Image: Hillside
Felipe Dana  /  AP
A helicopter crew looks for survivors and victims on Tuesday in the area around Teresopolis, Brazil.
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updated 1/18/2011 3:41:55 PM ET 2011-01-18T20:41:55

The call for help was clearly visible from the helicopter: SOS, carved into the immaculate lawn of an upscale home.

Next to it, people waved and jumped, desperate for help after being stranded for six days by mudslides that obliterated entire communities in the jagged mountains outside Rio de Janeiro, killing at least 700 people as of Tuesday and leaving nearly 14,000 homeless.

"Do we have enough space to land?" the pilot, Col. Orlando Artur da Costa, head of the air rescue sent by Parana state police, asked his crew mates.

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Minutes earlier, an attempt to touch down in another isolated area with nearly 330 pounds of food, water and medical supplies had been aborted after what at first seemed to be flat dirt turned out to be nearly liquid mud that could have swamped the six-person helicopter.

Three men digging at the edge of the mud flat, their legs protected by trash bags tied around their thighs, were left behind for another mission.

This time Costa got the go-ahead: The space was tight, with sheer drops on three sides, but it was enough. He touched down on the grass and more a dozen women and children crowded around, barely waiting for the rotors to stop.

"We have almost no water left to drink, almost no food," said Adriana Claudia de Melo, 31, gathering up the packages of rice, spaghetti, tomato sauce and bottled water. "We were starting to panic."

Monday's delivery was the first time Melo and nearly 30 other survivors stranded on a hilltop received aid from the government nearly a week after torrential rains unleashed avalanches of rocks and mud in these mountains. Many more families remained isolated by washed-out roads and bridges.

For days after the slides, residents in the most inaccessible areas were forced to fend for themselves, searching for the missing and the dead in the mud and constant rain, and then hiking provisions for hours up and down mountainsides.

Bad weather meant aircraft could not reach more than 20 neighborhoods and villages for days. A break in the rain and improved visibility on Sunday finally allowed 12 helicopters to begin taking supplies and rescue personnel in, and shuttling injured residents out.

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Costa's crew started flying Monday. Seen from the air, the scale of the destruction was even more striking: Dozens of crumbled cliffs stood out against the lush green; valleys had turned into muddy rivers; and rivers into silted mud flats, obliterating the communities along their banks.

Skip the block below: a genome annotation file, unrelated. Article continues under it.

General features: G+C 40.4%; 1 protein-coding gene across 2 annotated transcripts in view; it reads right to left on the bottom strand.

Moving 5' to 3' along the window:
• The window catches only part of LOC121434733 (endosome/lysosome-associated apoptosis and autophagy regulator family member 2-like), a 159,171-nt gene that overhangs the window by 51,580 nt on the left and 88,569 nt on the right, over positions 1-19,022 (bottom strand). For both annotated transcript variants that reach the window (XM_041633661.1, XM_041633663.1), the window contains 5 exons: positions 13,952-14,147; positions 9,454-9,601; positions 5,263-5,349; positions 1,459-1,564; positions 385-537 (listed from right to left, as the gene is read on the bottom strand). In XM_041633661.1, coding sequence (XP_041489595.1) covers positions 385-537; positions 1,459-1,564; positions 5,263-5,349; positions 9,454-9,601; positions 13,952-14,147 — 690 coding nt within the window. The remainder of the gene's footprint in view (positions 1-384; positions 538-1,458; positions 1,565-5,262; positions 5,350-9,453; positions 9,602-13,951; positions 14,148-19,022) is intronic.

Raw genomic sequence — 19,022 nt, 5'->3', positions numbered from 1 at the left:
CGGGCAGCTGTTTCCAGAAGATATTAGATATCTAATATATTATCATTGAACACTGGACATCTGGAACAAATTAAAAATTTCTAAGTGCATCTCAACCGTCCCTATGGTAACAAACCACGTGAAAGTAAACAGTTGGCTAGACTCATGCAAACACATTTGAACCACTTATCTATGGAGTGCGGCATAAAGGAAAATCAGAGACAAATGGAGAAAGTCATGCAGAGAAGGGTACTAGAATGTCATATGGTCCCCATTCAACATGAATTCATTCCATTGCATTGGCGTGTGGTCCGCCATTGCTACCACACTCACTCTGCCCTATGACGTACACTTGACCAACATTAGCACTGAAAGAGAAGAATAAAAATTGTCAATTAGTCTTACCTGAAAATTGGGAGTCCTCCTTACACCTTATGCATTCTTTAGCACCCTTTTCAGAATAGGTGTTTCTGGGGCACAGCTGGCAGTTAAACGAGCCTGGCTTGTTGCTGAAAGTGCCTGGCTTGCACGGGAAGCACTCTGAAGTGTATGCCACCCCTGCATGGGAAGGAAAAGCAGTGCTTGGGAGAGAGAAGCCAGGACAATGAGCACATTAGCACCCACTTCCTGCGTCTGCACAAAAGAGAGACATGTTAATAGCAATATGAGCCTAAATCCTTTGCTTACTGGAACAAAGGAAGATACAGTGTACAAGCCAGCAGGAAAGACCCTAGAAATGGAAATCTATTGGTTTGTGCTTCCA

The city's wealthy often escape Rio's heat to estates nestled in these forested peaks, which are also home to a national park. It was in their employer's stately country house that Melo and the other residents of the cluster of homes called Mariana — caretakers, maids, ranch hands and others — took shelter after their homes were buried or heavily damaged by the slides.

For the five families huddled in the ranch house, the helicopter's arrival staved off desperation.

Diesel fuel for the home's generator was nearing its end, water in the cistern was low and food was being rationed — there were 30 people to feed. There was no phone line to call for help, or to get news of other family members.

Normally, Mariana is a 40-minute drive from Teresopolis, the nearest city. With the five bridges along the route wrecked and the access road washed away, the only way to get to town was a five-hour slog on foot, including several dangerous river crossings.

Larissa Francisco Carvalho, 14, showed off the bruises and cuts on her legs suffered during a trip to town for supplies.

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"It's too difficult with the water rushing by, carrying the bags of food," she said. "We needed help."

Maj. Roberto do Canto Wilkoszynski of the Brazilian National Security Force, who is in charge of coordinating the air rescue, said the helicopters started flying as soon as it was safe to do so.

"We can't put the crews in danger," he said. "But we are doing what we can, as fast as we can, and we intend to stay here as long as we need to complete this mission."